In 1946 Edwin (“Ted”) Deem started as Head Gardener at The Vine. He had moved to Tarrington that year and lived at 26 Tarrington Common (now known as “Seagers” and where his son Robert still lives). This cottage was a tied-cottage to The Vine and was provided to Ted Deem free of rent. Ted was full-time at The Vine till the death of Arthur Ulric in 1963, assisted by a series of boys – Geoff Rose, Bernard Smith, Roy Pagett and Gordon Groves.

Robert Deem was born in 1947 and at 5 attended the St. Philip and St. James Church School – now the Lady Emily Community Centre – just down the lane from The Vine. Very commonly he would call in at The Vine after school to help his father in the garden, and occasionally round the house. He remembers Arthur Ulric as a friendly but shy person, who was seldom seen outside the house but took perhaps two, rather ponderous, walks round the garden each day. He was very keen on radios, clocks and electric gadgets. Also motoring – and he kept a succession of large Daimler cars (in one of which Robert remembers Arthur Ulric driving Robert’s small sister to Bromsgrove Hospital for an emergency operation). These were kept in one of the barns facing the drive between the house and Vine/Heritage Cottages.

Robert Deem remembers also Clara Whiting, the housekeeper, as rather stern and well-rounded! Also Mrs Folkes, the cook, who was a much more cheerful and friendly lady.

At this time, what is now the paddock to the house was still an orchard (though seemingly not also rented by the Zimmermans). No livestock were kept by the Zimmermans (the cattle shown in Plate 12 must have gone by that time) – apart from chickens, and several cats in the house. Arthur Ulric took pride in his vegetables and flowers, often exhibiting them at local shows.Plate 15 shows the front (South) side of the house and garden at about this time. One can appreciate that the full-time gardener and his boy assistants had plenty to do to keep the garden in this fine state.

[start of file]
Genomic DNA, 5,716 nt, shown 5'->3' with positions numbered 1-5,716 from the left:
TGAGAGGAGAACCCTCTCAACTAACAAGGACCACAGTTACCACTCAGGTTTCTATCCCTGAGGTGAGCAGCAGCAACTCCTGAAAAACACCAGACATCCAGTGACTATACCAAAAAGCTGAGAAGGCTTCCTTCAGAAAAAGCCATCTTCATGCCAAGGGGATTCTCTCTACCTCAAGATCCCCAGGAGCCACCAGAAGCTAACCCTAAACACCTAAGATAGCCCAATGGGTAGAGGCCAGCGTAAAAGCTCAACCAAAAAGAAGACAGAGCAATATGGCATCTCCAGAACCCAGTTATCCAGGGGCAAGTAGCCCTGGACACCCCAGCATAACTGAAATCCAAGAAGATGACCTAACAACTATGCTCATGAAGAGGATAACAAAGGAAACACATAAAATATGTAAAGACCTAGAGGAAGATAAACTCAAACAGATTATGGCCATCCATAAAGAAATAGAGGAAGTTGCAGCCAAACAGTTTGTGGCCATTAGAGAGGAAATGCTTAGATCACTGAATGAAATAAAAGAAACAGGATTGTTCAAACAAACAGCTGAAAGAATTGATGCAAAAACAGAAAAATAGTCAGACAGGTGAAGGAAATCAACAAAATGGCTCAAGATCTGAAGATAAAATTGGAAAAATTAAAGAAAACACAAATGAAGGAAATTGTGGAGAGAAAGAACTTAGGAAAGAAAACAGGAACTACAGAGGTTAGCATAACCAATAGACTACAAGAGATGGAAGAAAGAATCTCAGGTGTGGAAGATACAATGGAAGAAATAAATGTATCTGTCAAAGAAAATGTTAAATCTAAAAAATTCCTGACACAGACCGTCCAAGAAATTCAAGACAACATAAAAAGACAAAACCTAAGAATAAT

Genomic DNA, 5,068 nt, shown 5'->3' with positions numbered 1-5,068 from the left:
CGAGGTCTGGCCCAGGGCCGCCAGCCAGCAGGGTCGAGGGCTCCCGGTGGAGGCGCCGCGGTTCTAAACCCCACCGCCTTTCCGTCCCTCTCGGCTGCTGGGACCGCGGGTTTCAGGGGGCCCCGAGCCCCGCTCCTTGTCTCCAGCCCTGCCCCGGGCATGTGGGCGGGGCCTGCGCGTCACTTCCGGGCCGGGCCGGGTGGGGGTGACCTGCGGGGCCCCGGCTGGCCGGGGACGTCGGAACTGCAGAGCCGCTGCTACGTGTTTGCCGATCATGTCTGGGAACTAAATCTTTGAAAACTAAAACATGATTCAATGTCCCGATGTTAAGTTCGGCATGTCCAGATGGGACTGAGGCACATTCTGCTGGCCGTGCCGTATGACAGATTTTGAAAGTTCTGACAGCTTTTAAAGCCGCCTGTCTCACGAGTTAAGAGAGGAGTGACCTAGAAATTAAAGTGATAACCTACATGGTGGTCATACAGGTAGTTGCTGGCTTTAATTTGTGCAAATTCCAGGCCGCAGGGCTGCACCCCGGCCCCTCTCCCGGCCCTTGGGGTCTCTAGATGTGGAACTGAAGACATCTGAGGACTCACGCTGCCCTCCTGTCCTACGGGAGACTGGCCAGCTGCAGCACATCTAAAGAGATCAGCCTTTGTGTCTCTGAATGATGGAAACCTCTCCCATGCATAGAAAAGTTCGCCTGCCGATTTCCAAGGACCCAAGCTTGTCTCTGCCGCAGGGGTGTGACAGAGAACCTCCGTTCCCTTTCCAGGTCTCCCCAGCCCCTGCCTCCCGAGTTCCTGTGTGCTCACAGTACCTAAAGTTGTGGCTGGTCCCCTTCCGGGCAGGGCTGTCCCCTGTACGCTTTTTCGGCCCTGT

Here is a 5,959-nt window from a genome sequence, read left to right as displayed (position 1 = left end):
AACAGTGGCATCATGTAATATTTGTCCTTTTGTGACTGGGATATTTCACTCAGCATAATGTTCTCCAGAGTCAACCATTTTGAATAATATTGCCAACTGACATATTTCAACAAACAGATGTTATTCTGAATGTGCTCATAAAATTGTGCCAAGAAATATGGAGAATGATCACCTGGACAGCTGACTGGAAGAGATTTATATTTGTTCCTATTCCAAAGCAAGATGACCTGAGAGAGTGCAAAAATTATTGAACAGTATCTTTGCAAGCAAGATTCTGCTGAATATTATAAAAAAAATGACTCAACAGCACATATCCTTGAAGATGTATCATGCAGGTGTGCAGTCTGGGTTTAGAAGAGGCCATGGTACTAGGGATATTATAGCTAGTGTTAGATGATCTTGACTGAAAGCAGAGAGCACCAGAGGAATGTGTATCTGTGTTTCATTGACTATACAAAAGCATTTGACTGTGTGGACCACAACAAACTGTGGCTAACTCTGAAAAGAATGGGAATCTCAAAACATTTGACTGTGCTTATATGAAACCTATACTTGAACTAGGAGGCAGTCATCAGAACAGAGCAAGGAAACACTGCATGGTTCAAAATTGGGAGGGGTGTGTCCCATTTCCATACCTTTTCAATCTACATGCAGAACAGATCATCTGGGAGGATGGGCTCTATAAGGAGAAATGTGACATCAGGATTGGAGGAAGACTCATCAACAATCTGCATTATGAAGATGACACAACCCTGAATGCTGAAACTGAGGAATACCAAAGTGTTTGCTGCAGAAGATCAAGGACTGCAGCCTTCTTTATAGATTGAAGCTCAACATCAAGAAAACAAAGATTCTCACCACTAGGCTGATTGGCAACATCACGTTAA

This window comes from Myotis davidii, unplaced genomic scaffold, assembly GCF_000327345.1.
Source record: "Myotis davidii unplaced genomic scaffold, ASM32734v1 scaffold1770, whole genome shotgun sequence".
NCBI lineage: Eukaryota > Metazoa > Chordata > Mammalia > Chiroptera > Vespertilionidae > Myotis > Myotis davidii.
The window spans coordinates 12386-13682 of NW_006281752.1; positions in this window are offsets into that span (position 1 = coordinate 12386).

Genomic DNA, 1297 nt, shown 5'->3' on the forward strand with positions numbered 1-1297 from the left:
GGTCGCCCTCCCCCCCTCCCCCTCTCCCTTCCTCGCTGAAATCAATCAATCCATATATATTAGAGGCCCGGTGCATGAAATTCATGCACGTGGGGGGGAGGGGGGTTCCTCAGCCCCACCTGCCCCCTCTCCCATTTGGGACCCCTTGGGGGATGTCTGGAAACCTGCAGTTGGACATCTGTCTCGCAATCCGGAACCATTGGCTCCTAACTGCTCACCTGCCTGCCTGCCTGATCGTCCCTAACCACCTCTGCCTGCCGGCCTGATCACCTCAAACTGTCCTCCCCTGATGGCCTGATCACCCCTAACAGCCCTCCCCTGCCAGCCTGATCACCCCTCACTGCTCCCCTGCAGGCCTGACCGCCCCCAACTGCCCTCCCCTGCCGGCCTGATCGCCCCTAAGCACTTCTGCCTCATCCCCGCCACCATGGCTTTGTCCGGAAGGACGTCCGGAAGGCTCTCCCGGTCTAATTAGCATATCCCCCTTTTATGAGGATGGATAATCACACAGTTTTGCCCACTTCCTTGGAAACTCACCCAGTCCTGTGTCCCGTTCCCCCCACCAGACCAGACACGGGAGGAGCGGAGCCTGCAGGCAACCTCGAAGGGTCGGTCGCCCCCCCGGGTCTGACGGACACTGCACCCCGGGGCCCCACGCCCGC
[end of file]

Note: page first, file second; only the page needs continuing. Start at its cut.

image-holderSouth Front and gardens in 40’s / 50’s

Arthur Ulric proved a very loyal Old Boy to Hereford Cathedral School. He was active in the Old Boys’ association and was President at the time of his death. He had apparently donated generously to the New Laboratories, the Gymnasium and Library at the School and, actually the day before he died, donate£ 14,000 to build a new dining hall and kitchens there. The School, as a result, has a “Zimmerman Building” among its facilities.

Arthur Ulric died in 1963 and, subject to a life interest to his cook and housekeeper and cook (Clara Whiting and Florence Folkes), who as we have seen had been with him for many years (in Clara’s case at least 34 – probably more), he left his entire fortune to the Old Herefordian Club, to be used for the benefit of the School. His funeral service at the Crematorium was conducted by the Vicar of Tarrington, assisted by the Dean. A memorial service was held in the Lady Chapel of the Cathedral.

Not surprisingly, the obituary to Arthur Ulric that appeared in The Herefordian (the Old Boys’ magazine) was full of his praises and there are some rather touching paragraphs:-

“He was not an easy man to know – always shy and retiring, he took no part in public life; he preferred to remain in the background. Of his many acts of kindness little was publicly known but there are many who will remember with lasting gratitude his unfailing thoughtfulness and generosity…….We will all miss his tall, kindly presence at School and Old Boy functions – preferring always to be rather on the fringe than at the centre of things, but always so courteous and friendly to old and young alike.”

Certainly the photographs that survive of Arthur Ulric (particularly two early ones, Plates 16 and 17 – one with presumably his father, taken when he was about 15, and the other when he was perhaps 18, seated with contemplative expression and book in hand) show a shy and rather sensitive, studious character.